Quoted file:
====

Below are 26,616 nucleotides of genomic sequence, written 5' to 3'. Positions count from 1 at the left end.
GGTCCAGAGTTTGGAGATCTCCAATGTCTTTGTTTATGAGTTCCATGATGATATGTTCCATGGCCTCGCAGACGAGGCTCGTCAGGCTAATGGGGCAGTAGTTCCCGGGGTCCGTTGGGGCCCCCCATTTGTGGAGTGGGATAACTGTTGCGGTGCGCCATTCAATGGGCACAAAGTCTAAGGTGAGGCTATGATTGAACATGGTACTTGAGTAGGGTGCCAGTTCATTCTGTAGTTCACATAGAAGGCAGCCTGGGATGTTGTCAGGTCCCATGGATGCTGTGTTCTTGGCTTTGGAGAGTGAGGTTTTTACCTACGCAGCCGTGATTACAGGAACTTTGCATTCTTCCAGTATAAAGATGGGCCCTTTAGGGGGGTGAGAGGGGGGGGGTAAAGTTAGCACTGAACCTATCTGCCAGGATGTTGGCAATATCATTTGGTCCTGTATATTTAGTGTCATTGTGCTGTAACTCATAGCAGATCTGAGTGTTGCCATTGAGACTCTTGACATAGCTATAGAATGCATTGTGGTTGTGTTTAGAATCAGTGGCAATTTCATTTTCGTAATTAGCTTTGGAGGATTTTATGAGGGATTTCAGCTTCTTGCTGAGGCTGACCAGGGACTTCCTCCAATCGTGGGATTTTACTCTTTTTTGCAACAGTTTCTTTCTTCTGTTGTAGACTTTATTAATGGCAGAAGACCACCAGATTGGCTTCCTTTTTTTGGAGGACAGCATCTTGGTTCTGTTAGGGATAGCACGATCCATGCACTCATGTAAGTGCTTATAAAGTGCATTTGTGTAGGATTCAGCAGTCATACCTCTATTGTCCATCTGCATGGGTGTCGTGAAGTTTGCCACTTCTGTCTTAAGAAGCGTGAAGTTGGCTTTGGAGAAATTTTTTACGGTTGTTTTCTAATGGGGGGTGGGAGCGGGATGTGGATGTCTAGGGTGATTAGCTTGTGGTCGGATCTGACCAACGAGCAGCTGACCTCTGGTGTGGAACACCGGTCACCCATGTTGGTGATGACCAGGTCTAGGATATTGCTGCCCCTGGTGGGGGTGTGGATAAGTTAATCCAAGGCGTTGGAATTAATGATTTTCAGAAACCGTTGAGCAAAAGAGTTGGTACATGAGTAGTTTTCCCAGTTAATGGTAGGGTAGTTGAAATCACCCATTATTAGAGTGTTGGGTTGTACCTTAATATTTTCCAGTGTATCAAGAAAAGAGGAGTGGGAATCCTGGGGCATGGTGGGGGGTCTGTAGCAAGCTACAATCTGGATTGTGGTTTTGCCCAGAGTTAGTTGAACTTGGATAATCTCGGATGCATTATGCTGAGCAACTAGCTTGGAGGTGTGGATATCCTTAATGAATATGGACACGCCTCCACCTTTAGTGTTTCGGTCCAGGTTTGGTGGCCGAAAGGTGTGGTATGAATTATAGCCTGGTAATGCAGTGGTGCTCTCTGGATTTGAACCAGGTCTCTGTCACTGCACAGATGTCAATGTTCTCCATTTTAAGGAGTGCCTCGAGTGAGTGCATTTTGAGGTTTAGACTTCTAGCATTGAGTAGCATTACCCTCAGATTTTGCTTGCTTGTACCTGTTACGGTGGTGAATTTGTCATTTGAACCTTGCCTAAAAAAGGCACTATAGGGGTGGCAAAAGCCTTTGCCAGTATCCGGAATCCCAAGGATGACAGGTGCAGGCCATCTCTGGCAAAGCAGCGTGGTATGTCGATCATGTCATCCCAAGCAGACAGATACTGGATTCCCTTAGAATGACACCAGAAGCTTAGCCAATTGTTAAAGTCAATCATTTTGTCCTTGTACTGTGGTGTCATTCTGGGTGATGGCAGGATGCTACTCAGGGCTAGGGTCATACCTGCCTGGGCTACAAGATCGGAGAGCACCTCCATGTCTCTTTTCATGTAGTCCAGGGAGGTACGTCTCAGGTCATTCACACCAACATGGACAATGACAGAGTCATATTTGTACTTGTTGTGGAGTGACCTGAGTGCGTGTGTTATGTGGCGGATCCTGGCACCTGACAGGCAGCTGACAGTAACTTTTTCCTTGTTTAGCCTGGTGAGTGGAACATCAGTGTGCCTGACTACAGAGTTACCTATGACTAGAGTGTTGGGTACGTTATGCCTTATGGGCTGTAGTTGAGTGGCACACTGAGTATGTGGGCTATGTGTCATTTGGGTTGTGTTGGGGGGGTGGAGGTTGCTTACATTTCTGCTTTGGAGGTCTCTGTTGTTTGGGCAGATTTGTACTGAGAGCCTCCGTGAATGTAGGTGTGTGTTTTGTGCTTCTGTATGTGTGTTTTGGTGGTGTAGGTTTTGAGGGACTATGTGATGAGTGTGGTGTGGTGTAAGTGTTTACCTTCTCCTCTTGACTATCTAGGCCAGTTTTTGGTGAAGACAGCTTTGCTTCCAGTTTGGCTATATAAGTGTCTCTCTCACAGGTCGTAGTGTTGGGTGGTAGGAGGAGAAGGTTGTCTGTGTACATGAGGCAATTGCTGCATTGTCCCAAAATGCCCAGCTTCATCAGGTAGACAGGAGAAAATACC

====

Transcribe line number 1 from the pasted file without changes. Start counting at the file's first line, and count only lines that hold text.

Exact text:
Below are 26,616 nucleotides of genomic sequence, written 5' to 3'. Positions count from 1 at the left end.